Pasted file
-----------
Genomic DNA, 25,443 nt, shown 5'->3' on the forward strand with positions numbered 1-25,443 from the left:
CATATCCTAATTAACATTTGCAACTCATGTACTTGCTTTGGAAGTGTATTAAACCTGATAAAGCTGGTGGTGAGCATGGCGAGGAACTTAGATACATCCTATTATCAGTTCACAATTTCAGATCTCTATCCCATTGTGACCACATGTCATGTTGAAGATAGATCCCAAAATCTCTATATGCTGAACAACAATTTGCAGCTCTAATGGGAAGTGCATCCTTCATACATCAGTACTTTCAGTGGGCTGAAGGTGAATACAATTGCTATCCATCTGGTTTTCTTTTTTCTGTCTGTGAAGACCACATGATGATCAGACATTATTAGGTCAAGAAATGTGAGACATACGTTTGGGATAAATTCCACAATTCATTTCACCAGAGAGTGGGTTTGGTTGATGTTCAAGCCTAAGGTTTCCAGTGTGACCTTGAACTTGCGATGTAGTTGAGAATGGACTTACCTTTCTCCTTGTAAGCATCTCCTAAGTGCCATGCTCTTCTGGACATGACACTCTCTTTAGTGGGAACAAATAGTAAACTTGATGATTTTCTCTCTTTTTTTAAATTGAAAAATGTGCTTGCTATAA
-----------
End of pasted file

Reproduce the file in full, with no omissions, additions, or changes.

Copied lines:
Genomic DNA, 25,443 nt, shown 5'->3' on the forward strand with positions numbered 1-25,443 from the left:
CATATCCTAATTAACATTTGCAACTCATGTACTTGCTTTGGAAGTGTATTAAACCTGATAAAGCTGGTGGTGAGCATGGCGAGGAACTTAGATACATCCTATTATCAGTTCACAATTTCAGATCTCTATCCCATTGTGACCACATGTCATGTTGAAGATAGATCCCAAAATCTCTATATGCTGAACAACAATTTGCAGCTCTAATGGGAAGTGCATCCTTCATACATCAGTACTTTCAGTGGGCTGAAGGTGAATACAATTGCTATCCATCTGGTTTTCTTTTTTCTGTCTGTGAAGACCACATGATGATCAGACATTATTAGGTCAAGAAATGTGAGACATACGTTTGGGATAAATTCCACAATTCATTTCACCAGAGAGTGGGTTTGGTTGATGTTCAAGCCTAAGGTTTCCAGTGTGACCTTGAACTTGCGATGTAGTTGAGAATGGACTTACCTTTCTCCTTGTAAGCATCTCCTAAGTGCCATGCTCTTCTGGACATGACACTCTCTTTAGTGGGAACAAATAGTAAACTTGATGATTTTCTCTCTTTTTTTAAATTGAAAAATGTGCTTGCTATAA